Fake Trump interview in Serbian weekly leads to US media outrage

Fake Trump interview in Serbian weekly leads to US media outrage
A purported interview with Donald Trump published in a Serbian weekly had Democrats accusing the Republican nominee of being a Russian agent and supporting war crimes and genocide. However, Trump’s campaign said the interview never happened.

On Thursday, the Belgrade weekly Nedeljnik published what it said was an interview with Trump, under the headline “I apologize to Serbia.” The five-question interview was supposedly answered via email, through Trump’s campaign director in Indiana, the paper told US media.

“The bombing of Serbs, who were our allies in both world wars, was a big mistake,” the weekly quotes Trump as saying. “Serbians are very good people. Unfortunately, the Clinton administration caused them a lot of harm, but also throughout the Balkans, which they made a mess out of.”

The interview was quickly noticed by the US magazine Newsweek, and soon thereafter by other media outlets. Newsweek quoted London-based professor Eric Gordy, who described the remarks as “another sign of (Trump’s) alignment with Russia.”

Hillary Clinton’s campaign echoed Gordy in a statement shortly after noon on Thursday, accusing Trump of pushing “the talking points of his ally” Russian President Vladimir Putin.

“While Hillary Clinton has stood up to Russia, Trump continues to pander to Putin,” said Clinton’s foreign policy adviser Laura Rosenberger.

Other media outlets took offense at Trump’s reported apology for the US intervention, noting that it stopped the “ethnic cleansing and genocide” of Bosnian Muslims and ethnic Albanians in the Serbian province of Kosovo. NATO aircraft bombed Bosnian Serbs in 1995, and in 1999 the alliance launched a 78-day war against Serbia and Montenegro over claims of “genocide” against the ethnic Albanian rebels in Kosovo.

“The intervention by the US and NATO allies … was aimed at stopping an ethnic cleansing campaign that Serbia was waging against Muslims and other minority groups in the former Yugoslavia,” wrote The Hill.

Former DNC chair and onetime Democratic presidential contender Howard Dean tweeted along the same lines, calling Yugoslav President Slobodan Milosevic a “war criminal.”

Trump has “lost the support of women, blacks, Latinos, Asians, Native Americans, the disabled, Muslims, and pretty much every other demographic group other than angry white men,” wrote Kevin Drum, political blogger for the liberal magazine Mother Jones. “So who's left that might vote for him? How about Serbians?”

Marko Prelevic, one of the authors of the interview, told both Newsweek and BuzzFeed News that the questions were sent out by email and that the answers came back through Suzanne Jaworowski, head of the Trump-Pence campaign in Indiana. Contact with the campaign was established through Vladimir Rajcic, a Serbian-American actor, Prelevic said.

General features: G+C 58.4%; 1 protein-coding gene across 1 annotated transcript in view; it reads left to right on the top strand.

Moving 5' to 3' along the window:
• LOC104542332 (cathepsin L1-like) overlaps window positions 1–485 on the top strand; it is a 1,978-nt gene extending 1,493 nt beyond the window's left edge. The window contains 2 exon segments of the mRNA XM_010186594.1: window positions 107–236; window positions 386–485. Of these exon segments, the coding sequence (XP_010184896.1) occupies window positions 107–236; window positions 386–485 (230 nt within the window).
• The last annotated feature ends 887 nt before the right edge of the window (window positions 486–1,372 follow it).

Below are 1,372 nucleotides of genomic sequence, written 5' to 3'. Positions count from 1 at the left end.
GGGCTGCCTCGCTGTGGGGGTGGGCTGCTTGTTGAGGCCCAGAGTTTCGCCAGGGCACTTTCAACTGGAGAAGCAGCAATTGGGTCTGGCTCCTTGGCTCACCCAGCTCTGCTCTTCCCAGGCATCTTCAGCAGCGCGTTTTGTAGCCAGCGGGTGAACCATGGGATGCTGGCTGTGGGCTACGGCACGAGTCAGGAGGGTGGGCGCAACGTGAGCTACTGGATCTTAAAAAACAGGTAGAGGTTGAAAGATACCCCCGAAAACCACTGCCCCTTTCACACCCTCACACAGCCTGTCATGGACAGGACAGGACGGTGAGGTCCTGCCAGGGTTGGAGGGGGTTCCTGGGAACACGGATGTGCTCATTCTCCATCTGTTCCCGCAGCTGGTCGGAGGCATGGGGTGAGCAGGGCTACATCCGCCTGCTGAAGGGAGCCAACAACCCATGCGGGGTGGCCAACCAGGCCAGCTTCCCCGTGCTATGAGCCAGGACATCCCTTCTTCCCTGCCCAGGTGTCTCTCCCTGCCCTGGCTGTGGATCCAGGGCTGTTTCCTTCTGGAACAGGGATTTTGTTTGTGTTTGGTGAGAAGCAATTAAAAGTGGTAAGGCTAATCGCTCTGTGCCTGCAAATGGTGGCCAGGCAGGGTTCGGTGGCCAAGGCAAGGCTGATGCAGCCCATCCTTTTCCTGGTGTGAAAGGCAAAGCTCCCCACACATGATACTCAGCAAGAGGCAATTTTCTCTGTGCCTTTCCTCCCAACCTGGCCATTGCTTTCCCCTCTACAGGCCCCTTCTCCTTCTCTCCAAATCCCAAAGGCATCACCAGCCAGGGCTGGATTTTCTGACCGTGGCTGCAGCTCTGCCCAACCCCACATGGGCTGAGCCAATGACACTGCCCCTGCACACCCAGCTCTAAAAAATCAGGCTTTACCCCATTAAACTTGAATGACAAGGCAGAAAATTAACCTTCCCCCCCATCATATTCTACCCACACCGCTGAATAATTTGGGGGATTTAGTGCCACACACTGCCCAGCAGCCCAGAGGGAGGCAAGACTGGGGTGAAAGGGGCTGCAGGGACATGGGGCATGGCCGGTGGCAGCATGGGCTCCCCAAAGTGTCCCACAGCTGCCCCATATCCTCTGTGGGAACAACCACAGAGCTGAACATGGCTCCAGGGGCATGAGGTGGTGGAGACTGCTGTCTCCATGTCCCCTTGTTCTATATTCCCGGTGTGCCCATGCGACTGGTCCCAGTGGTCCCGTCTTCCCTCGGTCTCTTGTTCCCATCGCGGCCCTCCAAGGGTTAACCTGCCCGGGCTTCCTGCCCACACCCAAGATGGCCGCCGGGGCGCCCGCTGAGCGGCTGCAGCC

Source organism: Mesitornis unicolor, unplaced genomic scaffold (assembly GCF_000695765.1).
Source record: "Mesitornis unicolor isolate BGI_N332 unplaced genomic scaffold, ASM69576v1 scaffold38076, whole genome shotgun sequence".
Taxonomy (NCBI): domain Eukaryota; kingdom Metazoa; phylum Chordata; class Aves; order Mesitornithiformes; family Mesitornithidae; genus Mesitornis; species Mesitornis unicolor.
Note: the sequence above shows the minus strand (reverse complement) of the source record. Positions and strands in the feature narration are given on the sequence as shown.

However, Jaworowski said the interview never happened.

“There was no Trump interview on Serbia,” she told Politico on Thursday afternoon. “I don’t know where that came from. I never facilitated any kind of interview with a Serbian reporter.”

“This was a hoax and we look forward to receiving a formal retraction and apology from all involved,”added Jason Miller, the campaign’s senior communications adviser.

By Thursday evening, Nedeljnik had pulled the interview from their website, and replaced it with a statement from the editors who accused the Trump campaign of disavowing the genuine interview because it didn’t have the desired effect. They allowed for the possibility that Rajcic deceived them, however, in which case the “fault is ours and ours alone.”

The magazine also posted a statement from Rajcic, who maintained that the interview was genuine and that he has proof he will “make public on CNN soon.”

The quote about the bombing that Nedeljnik attributed to Trump sounded nearly identical to a quote the Serbian press has been reporting for almost a year, supposedly from a Larry King interview on CNN but without ever citing a source.

The only documented instance of Trump mentioning the Kosovo War is in his October 1999 appearance on Larry King’s show, when he said, “I would have done it a little bit differently.”

Nedeljnik’s cover also advertised the special gift of The New York Times and teased an interview with US Ambassador to Serbia Kyle Scott, titled “Tabloids don’t care about truth, only about the message.”